Does My Trust Provide Asset Protection?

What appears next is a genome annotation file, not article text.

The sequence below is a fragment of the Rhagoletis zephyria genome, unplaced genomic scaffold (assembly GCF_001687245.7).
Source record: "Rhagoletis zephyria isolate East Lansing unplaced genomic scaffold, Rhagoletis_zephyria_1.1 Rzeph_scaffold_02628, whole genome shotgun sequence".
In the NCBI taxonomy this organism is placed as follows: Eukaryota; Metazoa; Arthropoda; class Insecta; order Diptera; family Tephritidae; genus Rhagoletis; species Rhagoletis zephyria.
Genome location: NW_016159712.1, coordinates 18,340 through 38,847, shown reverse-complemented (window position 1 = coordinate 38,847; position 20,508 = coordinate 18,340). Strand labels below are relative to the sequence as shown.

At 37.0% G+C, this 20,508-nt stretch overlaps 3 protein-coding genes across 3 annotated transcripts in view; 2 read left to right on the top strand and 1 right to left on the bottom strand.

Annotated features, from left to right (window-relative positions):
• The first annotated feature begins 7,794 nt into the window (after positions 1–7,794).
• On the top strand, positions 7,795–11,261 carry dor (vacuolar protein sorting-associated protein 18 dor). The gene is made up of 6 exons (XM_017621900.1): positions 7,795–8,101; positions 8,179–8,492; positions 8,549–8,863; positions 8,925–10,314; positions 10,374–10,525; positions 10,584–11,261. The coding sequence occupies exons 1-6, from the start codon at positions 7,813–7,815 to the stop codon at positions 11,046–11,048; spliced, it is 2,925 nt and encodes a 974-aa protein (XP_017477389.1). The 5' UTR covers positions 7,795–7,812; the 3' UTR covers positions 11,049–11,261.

I recently had this question raised at a speaking engagement so I thought I would reprise a blog post from several years ago. One of the most common misconceptions about trusts that I run into is that all trusts provide asset protection. If an asset, say my house, is in my trust then no creditor can take it. Wrong. While it is true that some trusts can provide asset protection, the traditional revocable living trust most people have where the individual who created the trust (often called the grantor, trustor, or settlor) is still alive, does not provide asset protection.  Such a trust can be changed or revoked at will.  The grantor is also the beneficiary of the trust and can compel distributions (usually from himself/herself as trustee) at any time and in any amount.  Because you as the grantor can do these things, a court will not afford you any protection from creditors.   For a trust to provide asset protection it must be irrevocable.  Irrevocable trusts can come in many varieties, but the basic reason for asset protection is the inability of a grantor to change or revoke the trust or beneficiary to compel distributions.  Depending on your particular asset protection goals different irrevocable trust structures are used.  Asset protection trusts are quite complicated and have some significant downsides.  Failure to carefully follow the applicable rules can mean that the trust fails in its purpose.   Therefore, seeking qualified advice is crucial.